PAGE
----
GENTLEMEN : You are so well acquainted with the critical and alarming state of our public affairs, that it is unnecessary to use arguments to press you to a compliance with any resolves of Congress calculated to promote the cause of liberty in the United Colonies of America. I am therefore to request, by order of Congress that the troops you are raising to form the Flying-Camp may be sent to the City of Philadelphia with the utmost expedition. That they may arrive the sooner, it is the desire of Congress that you will send them by battalions, or detachments of battalions, or companies, as soon as raised.
I am persuaded the Committee of Lancaster County will strain every nerve to comply with this requisition of Congress, with all the despatch which the infinite importance ot the present situation of affairs requires.
I have the honour to be, gentlemen, your most obedient and very humble servant,
JOHN HANCOCK, President.
To the Honourable Committee of Lancaster County, at Lancaster.
COLONEL BURD TO COMMITTEE FOR LANCASTER COUNTY, PENNSYLVANIA.
Tinian, July 3, 1776.
GENTLEMEN : Last Monday the Board of Officers of my Battalion being met at Harris's Ferry, the enclosed allegations against Daniel Shelly were laid before them. They unanimously resolved that said Shelly should be apprehended, and if found upon examination there was any reason for the charge, that said Shelly should be sent down with a safeguard to you. I examined Daniel Shelly and William Wall and Ann Wall, in the presence of a number of officers and privates, who were unanimously of opinion that he should be sent down to you, as likewise the evidences. I accordingly send him, under the care of Mr. Michael Sheerer, Constable, who is to provide a guard for his safe conduct, and have ordered down to you William Wall, evidence. His wife being unable to travel, herewith I send you her deposition.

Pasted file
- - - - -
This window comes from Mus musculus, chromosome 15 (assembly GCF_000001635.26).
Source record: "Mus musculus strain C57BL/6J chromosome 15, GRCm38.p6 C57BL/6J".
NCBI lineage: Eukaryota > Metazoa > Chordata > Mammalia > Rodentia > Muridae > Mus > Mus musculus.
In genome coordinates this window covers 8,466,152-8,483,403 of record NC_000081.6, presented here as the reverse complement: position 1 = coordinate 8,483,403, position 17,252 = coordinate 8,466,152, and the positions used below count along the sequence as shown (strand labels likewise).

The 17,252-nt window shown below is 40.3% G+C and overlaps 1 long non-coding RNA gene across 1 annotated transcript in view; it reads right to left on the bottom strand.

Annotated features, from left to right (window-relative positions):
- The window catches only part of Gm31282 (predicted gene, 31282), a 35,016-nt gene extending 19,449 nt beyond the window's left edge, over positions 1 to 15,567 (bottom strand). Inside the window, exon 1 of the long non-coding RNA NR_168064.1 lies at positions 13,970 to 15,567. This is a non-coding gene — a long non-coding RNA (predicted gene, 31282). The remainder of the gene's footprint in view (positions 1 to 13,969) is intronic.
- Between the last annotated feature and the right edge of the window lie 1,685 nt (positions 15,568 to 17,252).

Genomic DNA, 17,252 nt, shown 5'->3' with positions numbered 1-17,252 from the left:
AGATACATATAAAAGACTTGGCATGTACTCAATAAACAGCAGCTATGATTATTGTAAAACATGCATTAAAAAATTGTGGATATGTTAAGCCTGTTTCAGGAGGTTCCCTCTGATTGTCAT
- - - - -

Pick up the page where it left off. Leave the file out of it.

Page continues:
I am, gentlemen, your most obedient, humble servant,
To the Chairman and Standing Committee of Lancaster County.
SIR : Whereas it was yesterday represented to the Board of Officers of my Battalion, (met at the house of Mr. John Harris, upon publick business,) that a Captain Daniel Shelly has been attempting to raise soldiers for the Ministerial Army, offering a reward of nine pounds per man by way ot bounty, the Board, taking the same into consideration, resolved that you immediately send a party of your Company and apprehend the said Daniel Shelly, and bring him before me, with you and your officers, that we may examine said Shelly, and do further what shall appear to us to be right in the case.
Given under my hand, this 2d July, 1776.
SAMUEL BURD, Colonel.
To Captain James Crutch.
P. S. Bring William Wall, and any other evidences you can find.
Daniel Shelly told William Wall that people that were true to the country were great fools. If the English troops knew as well or as much as I do, the English troops would have the country in six weeks' time. He also says that he knows where there are plenty of powder and ball that can be got within twelve miles or a quarter of a day's ride as would keep the Americans employed. The said Shelly also went to Lewis Morris, and told him if he will list under him that he will give him nine pounds bounty. He also says that Colonel James Burd will not swear to be true to the country.
Present : William Wall.
LANCASTER COUNTY, ss :
Before me, James Burd, Esq., one of the Justices for the County of Lancaster, personally appeareth Ann Wall, who, being duly sworn according to law, doth depose and say, that last Sunday, on the Hill Island, she (deponent) at the house of Daniel Rosse, heard a certain Daniel Shelly express himself in the manner as follows : "Although they take their arms from them, a creditable man informed him they have powder and balls enough for them, and that the powder and ball could be found in a half a day's travel, and